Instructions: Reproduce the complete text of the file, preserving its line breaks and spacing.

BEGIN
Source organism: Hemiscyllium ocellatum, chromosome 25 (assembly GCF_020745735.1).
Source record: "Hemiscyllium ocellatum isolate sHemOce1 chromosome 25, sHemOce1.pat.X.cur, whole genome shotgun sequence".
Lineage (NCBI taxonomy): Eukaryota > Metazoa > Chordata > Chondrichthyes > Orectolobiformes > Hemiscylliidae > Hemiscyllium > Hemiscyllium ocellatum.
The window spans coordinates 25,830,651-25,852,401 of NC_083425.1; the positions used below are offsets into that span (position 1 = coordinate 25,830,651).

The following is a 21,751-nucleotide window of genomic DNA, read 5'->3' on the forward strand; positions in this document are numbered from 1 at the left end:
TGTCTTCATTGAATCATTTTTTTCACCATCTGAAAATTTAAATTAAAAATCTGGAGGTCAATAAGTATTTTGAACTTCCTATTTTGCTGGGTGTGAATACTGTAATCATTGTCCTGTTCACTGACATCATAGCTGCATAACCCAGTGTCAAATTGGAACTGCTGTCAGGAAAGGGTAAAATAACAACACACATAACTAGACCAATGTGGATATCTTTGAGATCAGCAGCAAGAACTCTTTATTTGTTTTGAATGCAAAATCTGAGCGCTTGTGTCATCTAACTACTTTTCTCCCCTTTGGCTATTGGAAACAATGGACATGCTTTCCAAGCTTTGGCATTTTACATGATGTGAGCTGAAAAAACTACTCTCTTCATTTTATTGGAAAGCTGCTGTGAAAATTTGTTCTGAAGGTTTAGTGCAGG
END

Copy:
Source organism: Hemiscyllium ocellatum, chromosome 25 (assembly GCF_020745735.1).
Source record: "Hemiscyllium ocellatum isolate sHemOce1 chromosome 25, sHemOce1.pat.X.cur, whole genome shotgun sequence".
Lineage (NCBI taxonomy): Eukaryota > Metazoa > Chordata > Chondrichthyes > Orectolobiformes > Hemiscylliidae > Hemiscyllium > Hemiscyllium ocellatum.
The window spans coordinates 25,830,651-25,852,401 of NC_083425.1; the positions used below are offsets into that span (position 1 = coordinate 25,830,651).

The following is a 21,751-nucleotide window of genomic DNA, read 5'->3' on the forward strand; positions in this document are numbered from 1 at the left end:
TGTCTTCATTGAATCATTTTTTTCACCATCTGAAAATTTAAATTAAAAATCTGGAGGTCAATAAGTATTTTGAACTTCCTATTTTGCTGGGTGTGAATACTGTAATCATTGTCCTGTTCACTGACATCATAGCTGCATAACCCAGTGTCAAATTGGAACTGCTGTCAGGAAAGGGTAAAATAACAACACACATAACTAGACCAATGTGGATATCTTTGAGATCAGCAGCAAGAACTCTTTATTTGTTTTGAATGCAAAATCTGAGCGCTTGTGTCATCTAACTACTTTTCTCCCCTTTGGCTATTGGAAACAATGGACATGCTTTCCAAGCTTTGGCATTTTACATGATGTGAGCTGAAAAAACTACTCTCTTCATTTTATTGGAAAGCTGCTGTGAAAATTTGTTCTGAAGGTTTAGTGCAGG